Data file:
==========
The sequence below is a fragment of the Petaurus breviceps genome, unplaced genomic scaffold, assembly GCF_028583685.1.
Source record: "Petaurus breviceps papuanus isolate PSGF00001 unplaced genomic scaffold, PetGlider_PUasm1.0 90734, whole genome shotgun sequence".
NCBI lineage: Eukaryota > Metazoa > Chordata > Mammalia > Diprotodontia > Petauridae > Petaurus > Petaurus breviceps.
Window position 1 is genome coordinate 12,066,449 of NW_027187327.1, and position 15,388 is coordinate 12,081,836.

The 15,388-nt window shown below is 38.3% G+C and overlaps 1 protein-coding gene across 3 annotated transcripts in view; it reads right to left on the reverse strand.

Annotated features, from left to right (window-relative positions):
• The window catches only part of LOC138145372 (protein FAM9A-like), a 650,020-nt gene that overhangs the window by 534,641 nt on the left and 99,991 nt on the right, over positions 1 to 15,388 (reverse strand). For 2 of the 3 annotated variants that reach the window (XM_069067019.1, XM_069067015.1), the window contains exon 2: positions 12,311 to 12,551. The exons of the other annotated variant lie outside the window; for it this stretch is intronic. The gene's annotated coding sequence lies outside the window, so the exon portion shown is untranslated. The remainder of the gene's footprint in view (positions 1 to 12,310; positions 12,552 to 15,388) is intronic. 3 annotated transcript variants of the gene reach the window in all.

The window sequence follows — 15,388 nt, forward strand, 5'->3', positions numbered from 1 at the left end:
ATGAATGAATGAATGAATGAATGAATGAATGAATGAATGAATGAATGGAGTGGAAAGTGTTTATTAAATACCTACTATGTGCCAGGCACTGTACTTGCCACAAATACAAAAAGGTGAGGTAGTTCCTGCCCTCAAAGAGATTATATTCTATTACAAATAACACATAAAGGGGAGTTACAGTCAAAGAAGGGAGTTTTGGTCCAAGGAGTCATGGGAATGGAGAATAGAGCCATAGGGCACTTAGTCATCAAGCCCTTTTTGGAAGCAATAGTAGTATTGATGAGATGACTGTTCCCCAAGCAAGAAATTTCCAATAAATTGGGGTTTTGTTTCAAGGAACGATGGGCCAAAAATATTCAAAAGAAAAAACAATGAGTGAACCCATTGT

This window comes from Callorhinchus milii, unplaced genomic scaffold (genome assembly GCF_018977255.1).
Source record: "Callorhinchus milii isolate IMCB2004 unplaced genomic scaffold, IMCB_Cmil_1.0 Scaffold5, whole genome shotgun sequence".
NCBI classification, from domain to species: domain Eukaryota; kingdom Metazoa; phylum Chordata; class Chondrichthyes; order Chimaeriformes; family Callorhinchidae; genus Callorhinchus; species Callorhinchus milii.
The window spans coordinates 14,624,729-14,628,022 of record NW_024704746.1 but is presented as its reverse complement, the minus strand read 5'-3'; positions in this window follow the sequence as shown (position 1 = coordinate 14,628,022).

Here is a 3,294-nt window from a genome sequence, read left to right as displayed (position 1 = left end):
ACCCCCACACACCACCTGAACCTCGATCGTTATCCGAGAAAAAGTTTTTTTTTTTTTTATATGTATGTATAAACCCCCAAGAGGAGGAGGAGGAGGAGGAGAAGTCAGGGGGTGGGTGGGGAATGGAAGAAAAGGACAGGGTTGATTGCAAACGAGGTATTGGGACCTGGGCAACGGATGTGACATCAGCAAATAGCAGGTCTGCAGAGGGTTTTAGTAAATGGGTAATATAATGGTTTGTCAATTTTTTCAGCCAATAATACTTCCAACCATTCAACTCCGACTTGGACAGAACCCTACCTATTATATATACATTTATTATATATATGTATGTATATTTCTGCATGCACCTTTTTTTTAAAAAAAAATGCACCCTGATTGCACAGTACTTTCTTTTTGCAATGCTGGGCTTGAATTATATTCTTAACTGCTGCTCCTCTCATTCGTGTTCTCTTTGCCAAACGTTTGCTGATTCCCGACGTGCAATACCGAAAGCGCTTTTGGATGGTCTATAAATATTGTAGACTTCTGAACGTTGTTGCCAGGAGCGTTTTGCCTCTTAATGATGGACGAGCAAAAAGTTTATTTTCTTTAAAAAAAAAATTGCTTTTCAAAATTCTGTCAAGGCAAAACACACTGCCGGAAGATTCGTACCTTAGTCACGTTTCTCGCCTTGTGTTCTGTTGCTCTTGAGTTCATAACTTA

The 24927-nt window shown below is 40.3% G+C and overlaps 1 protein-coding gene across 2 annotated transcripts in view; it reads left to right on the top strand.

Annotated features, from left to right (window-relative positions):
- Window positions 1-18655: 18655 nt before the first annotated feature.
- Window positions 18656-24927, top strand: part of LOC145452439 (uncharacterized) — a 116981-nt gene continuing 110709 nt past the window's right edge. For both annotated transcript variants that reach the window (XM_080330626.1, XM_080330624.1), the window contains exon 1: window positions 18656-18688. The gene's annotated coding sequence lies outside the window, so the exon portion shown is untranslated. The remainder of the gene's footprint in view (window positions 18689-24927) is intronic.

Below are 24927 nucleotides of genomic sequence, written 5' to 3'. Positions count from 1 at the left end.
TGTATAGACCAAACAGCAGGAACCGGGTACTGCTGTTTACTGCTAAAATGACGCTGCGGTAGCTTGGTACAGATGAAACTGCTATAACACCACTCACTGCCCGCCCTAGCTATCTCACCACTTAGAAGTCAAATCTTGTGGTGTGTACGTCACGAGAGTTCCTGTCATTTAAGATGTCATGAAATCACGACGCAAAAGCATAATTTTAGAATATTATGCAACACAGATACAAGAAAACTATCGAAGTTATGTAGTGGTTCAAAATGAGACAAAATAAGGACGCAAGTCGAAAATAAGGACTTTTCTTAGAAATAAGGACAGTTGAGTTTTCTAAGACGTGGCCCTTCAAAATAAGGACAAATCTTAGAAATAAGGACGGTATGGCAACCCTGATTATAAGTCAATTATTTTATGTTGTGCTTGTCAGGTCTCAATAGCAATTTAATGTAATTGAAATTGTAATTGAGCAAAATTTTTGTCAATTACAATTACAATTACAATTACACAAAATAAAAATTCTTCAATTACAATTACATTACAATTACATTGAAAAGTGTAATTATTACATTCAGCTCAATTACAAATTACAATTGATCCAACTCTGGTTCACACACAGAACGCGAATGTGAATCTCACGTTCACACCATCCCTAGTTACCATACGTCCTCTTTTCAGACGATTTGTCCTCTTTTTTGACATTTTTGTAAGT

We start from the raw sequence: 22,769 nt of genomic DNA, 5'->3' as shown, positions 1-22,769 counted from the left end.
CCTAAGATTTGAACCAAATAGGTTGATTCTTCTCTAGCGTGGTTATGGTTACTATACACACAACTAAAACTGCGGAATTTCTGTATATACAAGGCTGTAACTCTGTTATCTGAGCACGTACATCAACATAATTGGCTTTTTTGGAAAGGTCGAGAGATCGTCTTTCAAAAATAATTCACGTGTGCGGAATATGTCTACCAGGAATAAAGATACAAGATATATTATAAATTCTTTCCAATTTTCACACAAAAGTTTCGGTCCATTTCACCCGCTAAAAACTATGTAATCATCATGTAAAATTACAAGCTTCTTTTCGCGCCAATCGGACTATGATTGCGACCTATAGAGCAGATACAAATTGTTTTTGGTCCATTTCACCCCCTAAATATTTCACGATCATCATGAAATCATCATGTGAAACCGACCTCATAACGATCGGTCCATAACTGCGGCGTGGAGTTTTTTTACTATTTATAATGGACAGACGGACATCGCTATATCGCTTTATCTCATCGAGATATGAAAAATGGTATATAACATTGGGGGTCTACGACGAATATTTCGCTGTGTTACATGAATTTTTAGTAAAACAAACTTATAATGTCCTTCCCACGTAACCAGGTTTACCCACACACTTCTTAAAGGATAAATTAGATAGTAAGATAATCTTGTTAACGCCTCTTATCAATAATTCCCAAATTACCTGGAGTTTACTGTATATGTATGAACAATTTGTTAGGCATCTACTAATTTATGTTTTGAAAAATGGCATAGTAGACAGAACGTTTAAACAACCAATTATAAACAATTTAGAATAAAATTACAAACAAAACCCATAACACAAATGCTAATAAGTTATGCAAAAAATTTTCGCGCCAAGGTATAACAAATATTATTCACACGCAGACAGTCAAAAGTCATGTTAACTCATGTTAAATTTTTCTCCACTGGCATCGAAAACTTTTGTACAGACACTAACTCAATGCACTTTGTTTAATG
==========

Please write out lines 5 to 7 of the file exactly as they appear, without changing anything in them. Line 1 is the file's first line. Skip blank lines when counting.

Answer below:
The 15,388-nt window shown below is 38.3% G+C and overlaps 1 protein-coding gene across 3 annotated transcripts in view; it reads right to left on the reverse strand.

Annotated features, from left to right (window-relative positions):
• The window catches only part of LOC138145372 (protein FAM9A-like), a 650,020-nt gene that overhangs the window by 534,641 nt on the left and 99,991 nt on the right, over positions 1 to 15,388 (reverse strand). For 2 of the 3 annotated variants that reach the window (XM_069067019.1, XM_069067015.1), the window contains exon 2: positions 12,311 to 12,551. The exons of the other annotated variant lie outside the window; for it this stretch is intronic. The gene's annotated coding sequence lies outside the window, so the exon portion shown is untranslated. The remainder of the gene's footprint in view (positions 1 to 12,310; positions 12,552 to 15,388) is intronic. 3 annotated transcript variants of the gene reach the window in all.